Last spring, Haley Divis, Mikaela Bradley, Ashley Mark, and Erin Rodewald ventured up to the University of Michigan Biological Station (UMBS) to take their field Chemistry Lab. A year later, as sophomores, they are officially published researchers.
“Sediment Pond Efficacy: Case Study in Petoskey, MI” recently appeared in the Winter 2018 issue of the University of Michigan Undergraduate Research Journal. In the paper, the authors investigate whether or not a sediment drainage pond is an effective management tool for filtering heavy metals and gasoline pollutants from storm water flowing into Lake Michigan. Instructor Steve Bertman oversaw the project, and all analyses took place in UMBS’ on-site chemistry lab.
“We had an instructor with us but we got to use waders and actually get in the pond to collect samples,” said Divis. “It was so much fun because we did everything ourselves and it was a great hands on experience!”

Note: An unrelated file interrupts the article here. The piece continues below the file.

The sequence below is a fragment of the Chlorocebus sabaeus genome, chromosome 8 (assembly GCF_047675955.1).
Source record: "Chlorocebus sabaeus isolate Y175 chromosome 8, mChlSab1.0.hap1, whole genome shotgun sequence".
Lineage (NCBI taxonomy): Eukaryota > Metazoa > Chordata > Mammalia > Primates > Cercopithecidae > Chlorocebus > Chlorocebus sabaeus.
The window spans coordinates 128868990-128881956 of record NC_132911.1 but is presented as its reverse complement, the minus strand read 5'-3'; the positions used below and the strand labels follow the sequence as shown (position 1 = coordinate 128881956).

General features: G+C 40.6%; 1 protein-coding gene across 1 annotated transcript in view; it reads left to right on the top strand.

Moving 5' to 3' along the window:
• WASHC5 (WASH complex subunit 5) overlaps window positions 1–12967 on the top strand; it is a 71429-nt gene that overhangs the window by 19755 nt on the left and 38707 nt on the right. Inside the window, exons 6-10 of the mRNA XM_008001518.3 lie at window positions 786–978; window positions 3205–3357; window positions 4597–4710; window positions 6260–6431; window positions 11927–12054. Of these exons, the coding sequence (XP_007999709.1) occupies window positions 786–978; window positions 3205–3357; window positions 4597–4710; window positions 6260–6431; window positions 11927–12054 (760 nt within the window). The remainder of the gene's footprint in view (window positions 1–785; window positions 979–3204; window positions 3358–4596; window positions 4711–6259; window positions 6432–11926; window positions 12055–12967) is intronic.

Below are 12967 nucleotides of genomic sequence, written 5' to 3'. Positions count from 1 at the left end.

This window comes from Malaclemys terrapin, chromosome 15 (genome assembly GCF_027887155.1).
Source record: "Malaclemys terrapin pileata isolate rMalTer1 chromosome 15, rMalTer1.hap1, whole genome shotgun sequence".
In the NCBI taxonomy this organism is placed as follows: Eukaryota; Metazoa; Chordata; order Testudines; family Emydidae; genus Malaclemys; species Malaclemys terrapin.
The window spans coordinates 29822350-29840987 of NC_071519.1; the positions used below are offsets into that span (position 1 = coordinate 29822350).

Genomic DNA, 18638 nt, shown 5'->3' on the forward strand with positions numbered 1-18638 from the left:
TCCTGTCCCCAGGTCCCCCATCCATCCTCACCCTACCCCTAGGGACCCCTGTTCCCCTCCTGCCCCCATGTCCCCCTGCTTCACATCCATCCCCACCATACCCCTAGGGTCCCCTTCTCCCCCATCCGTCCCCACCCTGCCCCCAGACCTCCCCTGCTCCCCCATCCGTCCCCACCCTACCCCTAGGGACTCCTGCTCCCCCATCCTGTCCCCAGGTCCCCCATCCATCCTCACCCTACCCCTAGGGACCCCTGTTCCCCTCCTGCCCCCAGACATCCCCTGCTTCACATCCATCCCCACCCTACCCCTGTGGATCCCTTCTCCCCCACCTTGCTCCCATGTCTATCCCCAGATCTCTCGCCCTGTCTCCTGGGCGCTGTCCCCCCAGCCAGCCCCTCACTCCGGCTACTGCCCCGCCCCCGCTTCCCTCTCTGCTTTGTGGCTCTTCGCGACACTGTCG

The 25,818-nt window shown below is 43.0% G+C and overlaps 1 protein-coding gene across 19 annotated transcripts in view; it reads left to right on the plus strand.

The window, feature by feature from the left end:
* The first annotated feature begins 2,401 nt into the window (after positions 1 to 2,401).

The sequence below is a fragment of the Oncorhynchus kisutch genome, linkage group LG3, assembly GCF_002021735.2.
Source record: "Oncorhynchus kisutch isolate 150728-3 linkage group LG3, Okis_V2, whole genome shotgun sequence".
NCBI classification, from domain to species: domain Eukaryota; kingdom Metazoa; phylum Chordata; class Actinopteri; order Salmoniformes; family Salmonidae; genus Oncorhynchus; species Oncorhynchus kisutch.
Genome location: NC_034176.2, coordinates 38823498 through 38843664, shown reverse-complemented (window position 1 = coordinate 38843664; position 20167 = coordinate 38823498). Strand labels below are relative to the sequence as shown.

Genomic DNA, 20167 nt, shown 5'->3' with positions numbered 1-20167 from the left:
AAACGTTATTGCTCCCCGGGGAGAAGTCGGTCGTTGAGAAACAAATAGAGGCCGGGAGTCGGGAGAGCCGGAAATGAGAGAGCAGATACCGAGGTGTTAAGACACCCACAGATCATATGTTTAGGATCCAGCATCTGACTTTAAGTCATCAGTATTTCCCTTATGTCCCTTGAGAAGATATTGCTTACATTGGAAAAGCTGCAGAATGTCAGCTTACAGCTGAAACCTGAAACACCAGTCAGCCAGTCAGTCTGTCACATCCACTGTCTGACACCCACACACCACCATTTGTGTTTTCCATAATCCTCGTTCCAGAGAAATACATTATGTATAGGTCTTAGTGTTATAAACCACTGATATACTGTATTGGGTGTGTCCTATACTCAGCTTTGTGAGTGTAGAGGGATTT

The creation of man-made retention ponds is common practice for extracting pollutants from storm water flowing into larger bodies. This particular sediment pond in Petoskey, MI, about a half-hour southwest of the Biological Station campus, mediated water flow between Bear River and Little Traverse Bay. Turbidity, heavy metal levels, and anion concentration were measured in water flowing into the pond, water in the pond, and water flowing out of the pond. In this way, the authors were able to evaluate water quality vis-à-vis the efficacy of sediment ponds.
Chemistry 125/126 at UMBS is a field based course and part of the Authentic Research Connections (ARC) program. Students learn the same analytical techniques as their on-campus counterparts, but enjoy the opportunity to sample plants, animals, water, and sediment in the natural areas surrounding the Station. As a class project, students undertake an analysis of personal care products and pharmaceutical residue in the waters of Northern Michigan. The class serves as a mock contract lab for Tip of the Mitt Watershed Council to get a better understanding for how this kind of analytical work operates in the real world.
Read the full case study in the Physical Sciences section of the University of Michigan Undergraduate Research Journal.